Both the diversity of genomic alterations as well as the underlying mechanisms which facilitate acquisition of hypermutation make it likely that the approach toward treating hypermutant tumors may be completely different from that of non-hypermutant recurrence. For example, the mutation of MMR genes is specifically observed in hypermutant but not non-hypermutant recurrent tumours (7, 22). Similarly, an increased neo-antigen load linked to the higher global tumor mutational burden is observed exclusively in hypermutant tumors. Exploitation of these unique features of recurrent GBM may provide the means to personalize patient treatment.
Immune checkpoint inhibitors (ICI) have shown great promise in the treatment of many diseases. High mutational burden has been identified as the best predictor of response to this treatment option, regardless of disease (41). This has culminated in the recent approval of the Programmed Death Protein 1 (PD-1) inhibitor pembrolizumab for use in all MMR-deficient or microsatellite instability (MSI)-high tumors. Of note, whilst the link between MMR-deficiency and hypermutation has been observed in several longitudinal studies (7, 20, 22), somewhat counter intuitively MSI is not associated with TMZ-mediated hypermutation in GBM (22). Regardless, case reports have suggested the capacity for ICI to be used for GBM in cases with hypermutation. For example, the treatment of GBM patients with germline POLE mutations driving a biallelic mismatch repair deficiency (bMMRd) phenotype characterized by hypermutation of the genome with pembrolizumab was reported to drive radiologically measured tumor regression (42, 43). However, the poor outcomes from the most recent Checkmate 143 trial (NCT02017717) which tested nivolumab and ipilimumab has moderated expectations with no improvement of survival in patients diagnosed with recurrent GBM. Importantly, this trial did not integrate any biomarkers of immunotherapy response such as mutational burden or T-cell inflamed gene expression profiling and as such, retrospective analyses following completion of this trial will likely be able to identify a subset of patients with the potential to respond to immunotherapy.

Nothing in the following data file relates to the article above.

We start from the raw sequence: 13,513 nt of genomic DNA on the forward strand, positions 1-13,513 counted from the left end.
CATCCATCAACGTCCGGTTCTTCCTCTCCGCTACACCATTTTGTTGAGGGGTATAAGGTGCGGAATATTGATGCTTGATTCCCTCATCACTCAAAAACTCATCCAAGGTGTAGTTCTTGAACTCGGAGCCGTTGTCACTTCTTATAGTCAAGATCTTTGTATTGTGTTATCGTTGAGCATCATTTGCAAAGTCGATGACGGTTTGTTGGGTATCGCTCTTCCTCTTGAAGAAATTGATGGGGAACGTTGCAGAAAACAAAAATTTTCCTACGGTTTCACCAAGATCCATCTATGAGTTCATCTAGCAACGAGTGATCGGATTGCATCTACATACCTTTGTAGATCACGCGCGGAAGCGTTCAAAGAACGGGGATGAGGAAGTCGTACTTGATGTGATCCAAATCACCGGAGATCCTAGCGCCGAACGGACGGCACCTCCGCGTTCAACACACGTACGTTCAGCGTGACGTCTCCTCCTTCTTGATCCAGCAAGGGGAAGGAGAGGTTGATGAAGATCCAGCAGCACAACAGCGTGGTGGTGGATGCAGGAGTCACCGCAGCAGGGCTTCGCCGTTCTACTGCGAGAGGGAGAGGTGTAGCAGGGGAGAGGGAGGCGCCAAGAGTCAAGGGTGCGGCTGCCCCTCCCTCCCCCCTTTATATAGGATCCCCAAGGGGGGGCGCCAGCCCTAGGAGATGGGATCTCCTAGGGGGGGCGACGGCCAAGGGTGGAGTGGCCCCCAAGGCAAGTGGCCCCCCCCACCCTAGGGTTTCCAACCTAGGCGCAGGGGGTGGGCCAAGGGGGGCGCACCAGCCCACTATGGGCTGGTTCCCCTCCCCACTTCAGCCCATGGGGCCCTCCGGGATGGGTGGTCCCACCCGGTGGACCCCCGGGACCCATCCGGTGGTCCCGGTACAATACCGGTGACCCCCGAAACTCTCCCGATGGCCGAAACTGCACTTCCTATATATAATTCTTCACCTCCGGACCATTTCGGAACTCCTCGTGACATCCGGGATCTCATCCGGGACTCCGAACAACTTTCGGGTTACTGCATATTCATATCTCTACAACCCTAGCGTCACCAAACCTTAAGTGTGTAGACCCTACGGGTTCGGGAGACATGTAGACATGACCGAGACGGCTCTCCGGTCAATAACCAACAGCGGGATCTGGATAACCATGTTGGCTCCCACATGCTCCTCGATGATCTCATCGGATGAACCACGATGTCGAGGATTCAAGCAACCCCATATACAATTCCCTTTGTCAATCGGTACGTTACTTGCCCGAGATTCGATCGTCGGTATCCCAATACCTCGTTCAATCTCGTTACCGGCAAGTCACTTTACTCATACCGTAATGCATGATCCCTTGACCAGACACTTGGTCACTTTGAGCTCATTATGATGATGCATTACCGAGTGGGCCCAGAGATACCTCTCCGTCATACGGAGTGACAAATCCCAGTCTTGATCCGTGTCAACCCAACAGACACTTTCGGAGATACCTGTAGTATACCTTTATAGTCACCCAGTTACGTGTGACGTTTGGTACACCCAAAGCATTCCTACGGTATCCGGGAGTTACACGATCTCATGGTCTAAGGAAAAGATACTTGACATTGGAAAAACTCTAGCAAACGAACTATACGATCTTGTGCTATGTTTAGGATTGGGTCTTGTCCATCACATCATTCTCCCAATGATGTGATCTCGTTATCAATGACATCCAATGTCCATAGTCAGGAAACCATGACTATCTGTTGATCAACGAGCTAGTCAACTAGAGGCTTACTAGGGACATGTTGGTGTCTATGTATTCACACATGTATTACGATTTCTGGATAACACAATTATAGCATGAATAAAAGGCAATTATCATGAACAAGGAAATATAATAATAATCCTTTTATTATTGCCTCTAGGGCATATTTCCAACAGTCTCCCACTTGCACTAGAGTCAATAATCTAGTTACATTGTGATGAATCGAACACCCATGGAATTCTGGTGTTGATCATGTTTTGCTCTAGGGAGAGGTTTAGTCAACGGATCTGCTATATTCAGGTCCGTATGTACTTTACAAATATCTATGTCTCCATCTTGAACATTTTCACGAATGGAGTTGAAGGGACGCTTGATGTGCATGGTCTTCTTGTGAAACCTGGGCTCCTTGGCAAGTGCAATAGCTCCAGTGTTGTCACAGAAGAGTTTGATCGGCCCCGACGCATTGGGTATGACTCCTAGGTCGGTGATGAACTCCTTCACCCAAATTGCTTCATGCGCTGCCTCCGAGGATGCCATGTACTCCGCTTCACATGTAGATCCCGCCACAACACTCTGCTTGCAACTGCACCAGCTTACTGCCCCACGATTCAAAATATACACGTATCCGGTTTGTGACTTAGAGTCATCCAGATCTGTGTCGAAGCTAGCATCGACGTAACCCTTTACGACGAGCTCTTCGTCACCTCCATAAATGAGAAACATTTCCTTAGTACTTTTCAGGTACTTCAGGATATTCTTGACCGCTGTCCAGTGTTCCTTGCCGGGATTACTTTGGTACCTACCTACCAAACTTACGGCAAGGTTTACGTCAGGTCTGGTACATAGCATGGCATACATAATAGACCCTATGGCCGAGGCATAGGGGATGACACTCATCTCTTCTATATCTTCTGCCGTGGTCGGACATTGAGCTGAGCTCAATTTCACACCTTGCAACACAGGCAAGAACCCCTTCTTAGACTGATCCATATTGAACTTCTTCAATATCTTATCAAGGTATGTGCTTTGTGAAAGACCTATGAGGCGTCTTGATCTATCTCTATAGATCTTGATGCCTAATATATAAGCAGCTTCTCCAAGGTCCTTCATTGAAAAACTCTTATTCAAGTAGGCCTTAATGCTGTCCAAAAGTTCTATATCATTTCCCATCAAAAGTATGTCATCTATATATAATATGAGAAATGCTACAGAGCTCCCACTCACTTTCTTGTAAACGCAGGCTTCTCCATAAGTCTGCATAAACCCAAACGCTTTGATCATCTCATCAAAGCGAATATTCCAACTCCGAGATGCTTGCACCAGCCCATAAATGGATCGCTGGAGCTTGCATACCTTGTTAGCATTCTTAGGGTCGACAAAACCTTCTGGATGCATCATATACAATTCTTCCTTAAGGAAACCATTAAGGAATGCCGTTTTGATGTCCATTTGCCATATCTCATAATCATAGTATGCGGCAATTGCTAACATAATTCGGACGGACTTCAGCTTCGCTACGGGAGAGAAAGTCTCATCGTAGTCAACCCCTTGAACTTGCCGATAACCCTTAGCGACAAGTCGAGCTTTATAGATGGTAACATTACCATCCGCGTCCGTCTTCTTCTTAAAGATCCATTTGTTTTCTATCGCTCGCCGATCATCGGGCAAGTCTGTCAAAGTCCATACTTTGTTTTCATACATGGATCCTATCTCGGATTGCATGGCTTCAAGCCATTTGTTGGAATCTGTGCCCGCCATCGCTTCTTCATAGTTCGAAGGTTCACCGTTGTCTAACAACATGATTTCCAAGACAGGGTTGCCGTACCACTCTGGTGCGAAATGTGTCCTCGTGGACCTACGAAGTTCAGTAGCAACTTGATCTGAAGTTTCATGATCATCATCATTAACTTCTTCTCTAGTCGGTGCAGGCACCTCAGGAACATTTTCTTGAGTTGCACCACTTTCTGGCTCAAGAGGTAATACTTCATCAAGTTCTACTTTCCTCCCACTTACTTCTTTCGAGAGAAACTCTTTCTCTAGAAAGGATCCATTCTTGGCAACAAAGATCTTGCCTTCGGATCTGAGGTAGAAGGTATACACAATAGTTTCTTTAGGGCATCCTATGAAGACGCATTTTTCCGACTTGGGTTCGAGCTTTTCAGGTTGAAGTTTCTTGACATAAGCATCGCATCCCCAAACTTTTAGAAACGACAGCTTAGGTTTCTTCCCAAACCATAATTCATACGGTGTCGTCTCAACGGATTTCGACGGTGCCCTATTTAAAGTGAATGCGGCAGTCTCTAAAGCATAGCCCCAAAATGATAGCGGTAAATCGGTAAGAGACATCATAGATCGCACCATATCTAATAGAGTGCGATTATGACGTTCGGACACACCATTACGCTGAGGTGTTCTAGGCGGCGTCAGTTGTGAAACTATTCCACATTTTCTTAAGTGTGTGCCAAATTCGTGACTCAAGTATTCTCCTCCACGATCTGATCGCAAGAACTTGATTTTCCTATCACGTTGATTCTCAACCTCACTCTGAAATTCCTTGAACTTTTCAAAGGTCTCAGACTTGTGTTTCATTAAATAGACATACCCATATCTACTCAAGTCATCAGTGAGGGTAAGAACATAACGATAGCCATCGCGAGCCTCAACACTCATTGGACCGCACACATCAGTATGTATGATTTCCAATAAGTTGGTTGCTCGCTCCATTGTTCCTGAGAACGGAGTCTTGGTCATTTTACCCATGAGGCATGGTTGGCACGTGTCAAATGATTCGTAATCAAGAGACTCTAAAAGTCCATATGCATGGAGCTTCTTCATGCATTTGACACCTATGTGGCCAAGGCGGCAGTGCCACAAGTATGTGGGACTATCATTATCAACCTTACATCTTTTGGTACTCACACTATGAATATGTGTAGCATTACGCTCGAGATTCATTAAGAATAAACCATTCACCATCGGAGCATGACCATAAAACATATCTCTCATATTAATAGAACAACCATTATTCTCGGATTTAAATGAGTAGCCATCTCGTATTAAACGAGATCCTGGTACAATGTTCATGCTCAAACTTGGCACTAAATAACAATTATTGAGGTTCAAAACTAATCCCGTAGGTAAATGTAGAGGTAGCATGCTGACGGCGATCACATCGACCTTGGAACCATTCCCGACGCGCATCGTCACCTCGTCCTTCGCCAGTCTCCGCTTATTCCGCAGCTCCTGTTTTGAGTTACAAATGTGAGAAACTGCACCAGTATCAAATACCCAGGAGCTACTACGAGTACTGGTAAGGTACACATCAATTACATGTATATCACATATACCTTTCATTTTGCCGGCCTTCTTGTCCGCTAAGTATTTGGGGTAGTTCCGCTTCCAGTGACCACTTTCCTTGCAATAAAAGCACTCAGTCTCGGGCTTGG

One feature of glioma which is thought to limit the impact of immunotherapy is the “cold” tumor immune environment of this disease. The blood brain barrier (BBB) comprises a system of pericytes, endothelial cells, astrocytic processes, and basement membrane, which has long been thought to prevent the movement of immune cells to the brain and contribute to the low immunogenicity of glioma. However, leukocyte trafficking across the BBB has been known to play an essential role in the control of several neurodegenerative and infectious diseases (44). Similarly, the paradigm of an intact BBB enforcing an immune privileged environment in GBM is increasingly being challenged as more evidence accumulates demonstrating that the BBB can be severely disrupted during disease in addition to observation of prevalent immune infiltration into the tumour (6, 45). As such, it is likely that the failure of immunotherapy is not limited by the BBB but instead due to intrinsic features of the local immune microenvironment such as immune-suppressive M2 macrophages or T-cell exhaustion which prevent robust immune surveillance and reactivity (46). Targeting these immunomodulatory cells is currently underway and may pave the way toward increasing the efficacy of immunotherapy in GBM.